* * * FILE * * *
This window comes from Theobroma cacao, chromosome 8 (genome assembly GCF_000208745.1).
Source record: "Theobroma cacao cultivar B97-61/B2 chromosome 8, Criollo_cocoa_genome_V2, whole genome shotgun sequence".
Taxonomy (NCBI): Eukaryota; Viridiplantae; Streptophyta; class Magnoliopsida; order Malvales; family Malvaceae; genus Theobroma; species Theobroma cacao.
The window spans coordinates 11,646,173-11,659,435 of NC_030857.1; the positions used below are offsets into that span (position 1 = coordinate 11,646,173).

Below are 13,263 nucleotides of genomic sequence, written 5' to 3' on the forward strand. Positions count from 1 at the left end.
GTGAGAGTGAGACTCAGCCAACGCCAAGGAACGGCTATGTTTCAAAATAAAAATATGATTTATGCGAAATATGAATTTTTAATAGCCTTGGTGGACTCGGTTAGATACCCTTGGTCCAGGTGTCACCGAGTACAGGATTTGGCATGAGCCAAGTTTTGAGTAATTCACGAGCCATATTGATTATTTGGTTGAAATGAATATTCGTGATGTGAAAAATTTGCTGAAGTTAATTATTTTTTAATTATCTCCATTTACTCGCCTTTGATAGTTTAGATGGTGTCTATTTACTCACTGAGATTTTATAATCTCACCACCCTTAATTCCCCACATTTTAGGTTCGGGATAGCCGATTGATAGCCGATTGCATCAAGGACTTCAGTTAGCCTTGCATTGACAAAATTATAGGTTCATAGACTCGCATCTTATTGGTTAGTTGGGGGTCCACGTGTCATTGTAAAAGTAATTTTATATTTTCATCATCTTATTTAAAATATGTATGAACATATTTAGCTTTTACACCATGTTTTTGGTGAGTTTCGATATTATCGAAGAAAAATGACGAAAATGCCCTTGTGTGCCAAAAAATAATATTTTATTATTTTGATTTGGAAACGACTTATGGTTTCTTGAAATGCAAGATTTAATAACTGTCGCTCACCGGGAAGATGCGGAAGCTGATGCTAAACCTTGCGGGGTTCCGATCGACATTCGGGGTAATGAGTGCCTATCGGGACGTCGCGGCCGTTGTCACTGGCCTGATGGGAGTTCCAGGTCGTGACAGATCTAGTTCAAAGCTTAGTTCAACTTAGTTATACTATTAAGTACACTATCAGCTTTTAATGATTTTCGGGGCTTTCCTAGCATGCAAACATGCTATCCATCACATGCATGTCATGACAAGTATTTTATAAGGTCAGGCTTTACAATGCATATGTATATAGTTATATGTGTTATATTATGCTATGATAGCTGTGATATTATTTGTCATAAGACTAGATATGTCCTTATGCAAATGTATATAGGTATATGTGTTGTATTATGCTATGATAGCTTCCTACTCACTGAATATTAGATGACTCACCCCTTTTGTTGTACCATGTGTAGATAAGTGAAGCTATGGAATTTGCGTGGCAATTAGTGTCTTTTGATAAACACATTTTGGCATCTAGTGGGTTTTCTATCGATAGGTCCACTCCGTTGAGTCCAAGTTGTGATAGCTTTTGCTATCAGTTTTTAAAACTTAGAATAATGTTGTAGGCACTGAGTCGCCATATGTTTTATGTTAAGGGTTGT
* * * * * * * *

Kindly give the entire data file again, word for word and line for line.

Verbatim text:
This window comes from Theobroma cacao, chromosome 8 (genome assembly GCF_000208745.1).
Source record: "Theobroma cacao cultivar B97-61/B2 chromosome 8, Criollo_cocoa_genome_V2, whole genome shotgun sequence".
Taxonomy (NCBI): Eukaryota; Viridiplantae; Streptophyta; class Magnoliopsida; order Malvales; family Malvaceae; genus Theobroma; species Theobroma cacao.
The window spans coordinates 11,646,173-11,659,435 of NC_030857.1; the positions used below are offsets into that span (position 1 = coordinate 11,646,173).

Below are 13,263 nucleotides of genomic sequence, written 5' to 3' on the forward strand. Positions count from 1 at the left end.
GTGAGAGTGAGACTCAGCCAACGCCAAGGAACGGCTATGTTTCAAAATAAAAATATGATTTATGCGAAATATGAATTTTTAATAGCCTTGGTGGACTCGGTTAGATACCCTTGGTCCAGGTGTCACCGAGTACAGGATTTGGCATGAGCCAAGTTTTGAGTAATTCACGAGCCATATTGATTATTTGGTTGAAATGAATATTCGTGATGTGAAAAATTTGCTGAAGTTAATTATTTTTTAATTATCTCCATTTACTCGCCTTTGATAGTTTAGATGGTGTCTATTTACTCACTGAGATTTTATAATCTCACCACCCTTAATTCCCCACATTTTAGGTTCGGGATAGCCGATTGATAGCCGATTGCATCAAGGACTTCAGTTAGCCTTGCATTGACAAAATTATAGGTTCATAGACTCGCATCTTATTGGTTAGTTGGGGGTCCACGTGTCATTGTAAAAGTAATTTTATATTTTCATCATCTTATTTAAAATATGTATGAACATATTTAGCTTTTACACCATGTTTTTGGTGAGTTTCGATATTATCGAAGAAAAATGACGAAAATGCCCTTGTGTGCCAAAAAATAATATTTTATTATTTTGATTTGGAAACGACTTATGGTTTCTTGAAATGCAAGATTTAATAACTGTCGCTCACCGGGAAGATGCGGAAGCTGATGCTAAACCTTGCGGGGTTCCGATCGACATTCGGGGTAATGAGTGCCTATCGGGACGTCGCGGCCGTTGTCACTGGCCTGATGGGAGTTCCAGGTCGTGACAGATCTAGTTCAAAGCTTAGTTCAACTTAGTTATACTATTAAGTACACTATCAGCTTTTAATGATTTTCGGGGCTTTCCTAGCATGCAAACATGCTATCCATCACATGCATGTCATGACAAGTATTTTATAAGGTCAGGCTTTACAATGCATATGTATATAGTTATATGTGTTATATTATGCTATGATAGCTGTGATATTATTTGTCATAAGACTAGATATGTCCTTATGCAAATGTATATAGGTATATGTGTTGTATTATGCTATGATAGCTTCCTACTCACTGAATATTAGATGACTCACCCCTTTTGTTGTACCATGTGTAGATAAGTGAAGCTATGGAATTTGCGTGGCAATTAGTGTCTTTTGATAAACACATTTTGGCATCTAGTGGGTTTTCTATCGATAGGTCCACTCCGTTGAGTCCAAGTTGTGATAGCTTTTGCTATCAGTTTTTAAAACTTAGAATAATGTTGTAGGCACTGAGTCGCCATATGTTTTATGTTAAGGGTTGT